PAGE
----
I have baffled this one for almost as long as I can remember, and one of the only things that comes close to a group led ethos I can think of is the Steiner Waldorf approach to education (aside, again from the penchant towards spirituality and possible gobbledygook depending on your views) the essence I think lies in the fact they allow freedom within individual schools, for the basic curriculum to be interpreted by individual teachers. Paced, within the overall philosophical framework of a child’s growth pattern and sensory engagement with their surroundings.
Literally run by the college of each schools teachers, and, endless inclusive parental meetings and cake baking’s (for sharing not competitions)the idea being I believe to involve the parents as much as possible with the general day to day running, upkeep and community knowledge. The college of teachers is, I think, as democratic as possible; the finance is also addressed by a board of trustees.
Someone mentioned art apprenticeships in one of the discussions during #class, and I was also reading today the article delivered by Andrea Frazer in a talk for the Harvard Crimson paper and her interpretation of art institutions citing its relevance for actually being there rather than something to run away from or be abhorred. I sort of agree that institutions are neither by themselves wrong nor indeed the art that is made in them, and having relevance because of that. But I keep coming back to a democratic approach.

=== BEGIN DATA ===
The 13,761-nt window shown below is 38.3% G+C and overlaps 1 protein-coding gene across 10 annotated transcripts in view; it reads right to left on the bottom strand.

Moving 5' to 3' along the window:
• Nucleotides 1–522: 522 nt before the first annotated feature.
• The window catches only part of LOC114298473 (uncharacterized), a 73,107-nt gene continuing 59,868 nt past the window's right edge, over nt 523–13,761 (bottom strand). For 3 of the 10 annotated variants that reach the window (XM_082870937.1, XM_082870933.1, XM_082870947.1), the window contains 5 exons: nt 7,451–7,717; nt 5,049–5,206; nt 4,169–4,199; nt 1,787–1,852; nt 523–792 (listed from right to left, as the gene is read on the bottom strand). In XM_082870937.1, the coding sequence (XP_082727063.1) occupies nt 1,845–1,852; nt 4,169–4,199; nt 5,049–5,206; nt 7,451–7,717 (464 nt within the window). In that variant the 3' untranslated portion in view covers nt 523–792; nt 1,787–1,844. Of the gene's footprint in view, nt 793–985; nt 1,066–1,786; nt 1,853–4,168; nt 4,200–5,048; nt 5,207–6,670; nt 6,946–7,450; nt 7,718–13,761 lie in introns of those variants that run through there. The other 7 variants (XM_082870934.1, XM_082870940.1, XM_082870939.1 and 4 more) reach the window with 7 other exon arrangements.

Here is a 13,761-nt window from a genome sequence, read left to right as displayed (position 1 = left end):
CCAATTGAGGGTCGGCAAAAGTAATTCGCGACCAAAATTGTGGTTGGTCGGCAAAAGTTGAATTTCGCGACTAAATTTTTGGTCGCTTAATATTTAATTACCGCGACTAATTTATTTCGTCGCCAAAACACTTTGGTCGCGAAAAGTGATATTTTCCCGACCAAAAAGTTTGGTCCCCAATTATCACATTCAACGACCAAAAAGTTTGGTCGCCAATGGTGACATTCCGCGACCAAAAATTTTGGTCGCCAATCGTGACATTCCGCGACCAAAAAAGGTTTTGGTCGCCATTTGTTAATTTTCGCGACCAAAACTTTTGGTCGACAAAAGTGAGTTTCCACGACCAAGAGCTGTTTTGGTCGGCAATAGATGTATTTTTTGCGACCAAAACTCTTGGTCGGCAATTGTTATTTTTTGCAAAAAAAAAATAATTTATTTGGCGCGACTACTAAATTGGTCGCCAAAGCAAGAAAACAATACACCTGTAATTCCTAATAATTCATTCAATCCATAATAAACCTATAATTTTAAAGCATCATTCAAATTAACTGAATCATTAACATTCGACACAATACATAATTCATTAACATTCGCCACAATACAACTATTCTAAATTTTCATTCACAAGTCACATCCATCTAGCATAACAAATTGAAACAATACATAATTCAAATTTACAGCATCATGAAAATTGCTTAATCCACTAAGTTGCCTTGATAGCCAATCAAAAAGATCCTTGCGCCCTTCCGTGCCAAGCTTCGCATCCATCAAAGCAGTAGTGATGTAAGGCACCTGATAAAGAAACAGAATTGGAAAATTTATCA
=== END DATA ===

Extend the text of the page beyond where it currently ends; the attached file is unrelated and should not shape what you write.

Many Universities although have a surface organisation structure that looks democratic, a lot have non academic council members, any staff have to be elected and more often than not the head or chairman and vice chairman are invariably an outside dignitary or prestigious alumni appointed by the council.
Mary Warnock also mentioned her insider experience of former years as a female lecturer compaired to today’s style; “Life in universities, at any rate, is vastly less enjoyable now than it was then. It is regimented, ill-paid, constantly assessed and it carries with it an obligation to produce a string of publications, often a joyless business, but necessary if your department is to retain its reputation for productivity. And no one can assume that she will not be sacked or her department closed around her”.
The method of running these places has so much of the traditional school top down structure in grained, including the recent shift from hierarchical-old-school-in-crowd-snobbery to new-school-in–crowd-image-mongering. The subsequent artistic statements and movements are part of this, which is where I agree that the resistance of artists involved in doing their work in these environments do struggle with that sort of magnetic repulsion as a subsequent part of their art.
Whether in established institutions or not I think apprentiships and group boards can also go some way to get over this, by including one of the main points as in Steiner philosophy; being, they have a sense of inclusive community and work.
Now the hippy ethic can veer in, and the group hug can also turn into that other hippy trait of setting yourself apart from society along with hierarchical inward bickering (you only have to think of that doomed hippy ethic film, The Beach).
But I think group hugs, hippy chic’s and spiritual marxists-caravans put aside there is something to be said for the Steiner basic approach to getting things done. Or an adaptation of that, within art groups and schools, substitute the parents for adult/adolescent artist apprentices or students and engage on that level.
Oh flibbertigibbet – now the detail!......
More detail.....and wider-ey type things..... plus #class....in Sundays post
NB NB! meant to mention got a blog name check in the Huffington Post! ;
Ok this is a shameless big up to self! or maybe not - cos this article is a pretty accurate look (from where I am) at the #class month from someone who was there in person - she lists all the bloggers (me included!) - and no doubt more to be added - who helped contribute to the events of an extra-ordinary time.... http://huff.to/dyWd13